News / USA

Clinton Announces Initiatives to Benefit Women



Secretary of State Hillary Clinton has outlined several new initiatives to empower women around the world, through technology training, public-private partnerships and grants, and a planned entrepreneurship summit specifically for women.

The morning after a major entrepreneurship conference wrapped in Washington, Clinton spoke at a breakfast for women from around the world who attended that summit.

Clinton, one of the world's most powerful women, told the story of a woman she once met at a craft market in Nepal.  The secretary said the woman had not been allowed to leave her home after her marriage, until her husband was injured and could no longer earn a living.  With the family in a dire situation, the woman had to ask her husband and mother-in-law for permission to sell the tapestries and crafts she could produce.

"As a result of her talent and her skill, she now employed two other weavers, and she now is sending her children to school, and they had added on to their home.  And I said, 'So what do your husband and your mother-in-law think now?' She said, 'They think it's good.'"

Clinton said the United States is making women a focus of its foreign-policy agenda.  The goal is to change attitudes about women, she said, and to address the challenges they face.  

With that in mind, she outlined several new initiatives aimed at empowering women.  One program provides mentoring and technology training to women in the Middle East and North Africa.  There is a planned women's entrepreneurship summit in Japan.  And there are public-private grants to invest in economic empowerment, combat violence against women and improve access to education and health care.

The major announcement was the launch of the "Secretary's Innovation Award for Women's and Girls' Empowerment."  Up to $500,000 each will go to two applicants who can offer pioneering solutions to empower the world's women and girls - politically, economically and socially.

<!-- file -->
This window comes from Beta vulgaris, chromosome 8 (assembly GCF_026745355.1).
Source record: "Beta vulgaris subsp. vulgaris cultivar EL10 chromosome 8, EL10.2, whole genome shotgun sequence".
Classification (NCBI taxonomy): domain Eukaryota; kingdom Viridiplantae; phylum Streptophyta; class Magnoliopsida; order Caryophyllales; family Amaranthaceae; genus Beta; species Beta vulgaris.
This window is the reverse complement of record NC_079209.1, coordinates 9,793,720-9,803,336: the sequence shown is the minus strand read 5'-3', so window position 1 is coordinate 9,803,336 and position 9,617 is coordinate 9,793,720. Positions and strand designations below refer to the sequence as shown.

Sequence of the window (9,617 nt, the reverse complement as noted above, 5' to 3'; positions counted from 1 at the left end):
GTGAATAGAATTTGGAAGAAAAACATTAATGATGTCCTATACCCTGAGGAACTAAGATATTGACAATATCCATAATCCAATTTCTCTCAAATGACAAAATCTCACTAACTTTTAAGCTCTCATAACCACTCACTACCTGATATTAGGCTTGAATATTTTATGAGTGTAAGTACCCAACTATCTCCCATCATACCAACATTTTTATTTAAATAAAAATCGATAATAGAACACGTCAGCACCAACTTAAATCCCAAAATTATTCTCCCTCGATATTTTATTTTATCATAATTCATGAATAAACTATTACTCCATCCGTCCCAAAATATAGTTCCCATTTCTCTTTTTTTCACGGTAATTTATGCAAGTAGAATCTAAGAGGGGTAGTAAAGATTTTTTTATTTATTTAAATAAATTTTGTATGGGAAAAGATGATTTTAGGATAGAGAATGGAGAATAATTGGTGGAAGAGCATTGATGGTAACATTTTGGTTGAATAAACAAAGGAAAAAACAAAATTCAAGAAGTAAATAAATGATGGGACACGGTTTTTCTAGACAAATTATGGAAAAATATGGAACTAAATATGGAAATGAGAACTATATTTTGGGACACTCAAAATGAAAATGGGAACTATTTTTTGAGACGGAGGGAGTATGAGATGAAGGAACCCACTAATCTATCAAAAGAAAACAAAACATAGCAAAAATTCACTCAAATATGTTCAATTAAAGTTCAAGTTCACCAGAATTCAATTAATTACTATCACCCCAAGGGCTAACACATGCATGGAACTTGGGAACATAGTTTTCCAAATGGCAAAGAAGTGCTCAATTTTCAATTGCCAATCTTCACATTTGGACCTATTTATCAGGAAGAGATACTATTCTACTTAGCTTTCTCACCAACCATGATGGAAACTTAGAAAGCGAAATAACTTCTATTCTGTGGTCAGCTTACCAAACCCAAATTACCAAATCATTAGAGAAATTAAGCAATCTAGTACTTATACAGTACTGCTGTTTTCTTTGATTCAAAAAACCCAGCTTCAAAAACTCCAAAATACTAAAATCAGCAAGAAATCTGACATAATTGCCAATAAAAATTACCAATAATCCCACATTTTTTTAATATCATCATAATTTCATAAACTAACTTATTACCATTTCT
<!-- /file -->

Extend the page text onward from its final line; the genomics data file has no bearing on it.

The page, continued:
"We hope to receive entries that describe how specific innovations have  improved the lives of women and girls, and proposals for how they can be scaled up and applied more broadly," Clinton added.  

The awards are funded by the Rockefeller Foundation.  Judith Rodin of the Rockefeller Foundation said finding innovative ideas and expanding them to a large scale has proven to be hugely effective.  She stressed that gender inequality needs to be tackled urgently.

"Women still do two-thirds of all the work in the world, but earn only about five percent of the income," said Rodin.  "They harvest 90 percent of the world's food, yet they own only one percent of the world's land.  And women are three times as likely as men to work in informal economies, and therefore abuse, sex trafficking and the absence of legal rights and protections for women are still unacceptably commonplace in so many places around the world."

Rodin said the first two awards will be given out this year.  More information about the submission and selection process can be found on the State Department's Web site, on its Office of Global Women's Issues page.